The Shining Girls

The Shining Girls - Lauren Beukes Vulnerable/damaged/feisty female protagonist with a sharp tongue and bravado to match? Check.
Ex-homicide cop of an ethnic persuasion haunted by an unsolved case, a shadow of his former self, on the wagon? Check.
Thoroughly detestable antagonist with no back-story? Check.

And that's where the clich├ęs stop.

While the above may be true, each character has a unique voice which helps drive the story along like a careening freight truck. Even the incidental characters are well-crafted and one feels play an essential part in the narrative. A strong story like this can sometimes threaten to lose its main characters and so perhaps a little bit of familiarity in the roles can be a useful thing, a bit like a road-marker indicating 15km to the next rest-stop.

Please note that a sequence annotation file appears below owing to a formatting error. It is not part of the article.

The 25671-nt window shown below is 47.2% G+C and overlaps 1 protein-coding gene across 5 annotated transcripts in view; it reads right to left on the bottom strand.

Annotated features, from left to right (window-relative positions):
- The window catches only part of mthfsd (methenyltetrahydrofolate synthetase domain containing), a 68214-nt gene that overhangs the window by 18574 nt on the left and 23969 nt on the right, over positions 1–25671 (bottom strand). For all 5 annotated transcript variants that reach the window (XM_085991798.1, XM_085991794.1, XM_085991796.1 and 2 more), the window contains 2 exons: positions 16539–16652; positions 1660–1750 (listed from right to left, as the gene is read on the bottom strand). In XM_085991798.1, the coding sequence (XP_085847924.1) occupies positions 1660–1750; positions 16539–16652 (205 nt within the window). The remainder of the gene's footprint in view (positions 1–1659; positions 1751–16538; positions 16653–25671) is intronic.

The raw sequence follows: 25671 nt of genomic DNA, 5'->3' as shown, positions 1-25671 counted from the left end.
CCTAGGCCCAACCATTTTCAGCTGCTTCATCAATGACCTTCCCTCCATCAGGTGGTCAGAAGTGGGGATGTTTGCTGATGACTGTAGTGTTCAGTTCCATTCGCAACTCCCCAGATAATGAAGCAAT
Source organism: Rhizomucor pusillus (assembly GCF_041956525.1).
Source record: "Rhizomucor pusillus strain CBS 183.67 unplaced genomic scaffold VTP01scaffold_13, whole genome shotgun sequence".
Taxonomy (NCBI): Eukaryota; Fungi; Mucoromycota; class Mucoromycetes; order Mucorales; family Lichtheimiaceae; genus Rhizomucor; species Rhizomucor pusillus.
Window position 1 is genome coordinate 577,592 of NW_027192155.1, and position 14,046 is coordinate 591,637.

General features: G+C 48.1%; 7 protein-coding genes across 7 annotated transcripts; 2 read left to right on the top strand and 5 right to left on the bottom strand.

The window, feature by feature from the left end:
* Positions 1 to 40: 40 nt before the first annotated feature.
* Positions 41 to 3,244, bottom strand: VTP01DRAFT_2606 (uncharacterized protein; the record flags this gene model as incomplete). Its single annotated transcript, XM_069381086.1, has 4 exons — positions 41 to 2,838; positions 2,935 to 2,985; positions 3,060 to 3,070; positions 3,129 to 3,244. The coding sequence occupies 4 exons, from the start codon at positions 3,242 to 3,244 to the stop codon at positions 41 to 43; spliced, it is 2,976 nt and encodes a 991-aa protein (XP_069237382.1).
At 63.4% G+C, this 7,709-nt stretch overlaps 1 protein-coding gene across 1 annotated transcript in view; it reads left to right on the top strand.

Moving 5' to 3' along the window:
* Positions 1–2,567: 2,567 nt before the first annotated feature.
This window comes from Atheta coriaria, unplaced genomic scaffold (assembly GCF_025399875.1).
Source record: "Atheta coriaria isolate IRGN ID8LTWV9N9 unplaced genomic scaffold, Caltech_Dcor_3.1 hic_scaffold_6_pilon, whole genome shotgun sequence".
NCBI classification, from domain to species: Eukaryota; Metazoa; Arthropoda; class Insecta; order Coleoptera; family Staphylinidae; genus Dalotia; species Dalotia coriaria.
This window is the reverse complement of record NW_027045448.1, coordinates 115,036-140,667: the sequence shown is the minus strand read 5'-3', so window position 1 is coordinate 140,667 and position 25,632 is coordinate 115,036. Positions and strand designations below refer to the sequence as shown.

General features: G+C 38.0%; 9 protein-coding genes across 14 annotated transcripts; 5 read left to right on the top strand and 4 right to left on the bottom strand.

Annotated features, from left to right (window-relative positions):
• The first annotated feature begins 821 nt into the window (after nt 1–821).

The story is tightly woven, although it doesn't feel like that at first. With time-travelling being a central device, one struggles at first in trying to keep up with the various strands, however, the author manages to bring them all together quite consummately, without it ever seeming botched or manufactured.

Time-travelling stories are tricky by nature but the book deals with it in such a neat manner without there being any glaring errors, and without sanitising the dirtiness that it causes.

The last few chapters were a real treat. At some point you realise that the pace has accelerated and you are hurtling through one critical event after another without any notion of what's going to happen next. And the surprises keep coming. I thought the book had ended twice before it actually did.


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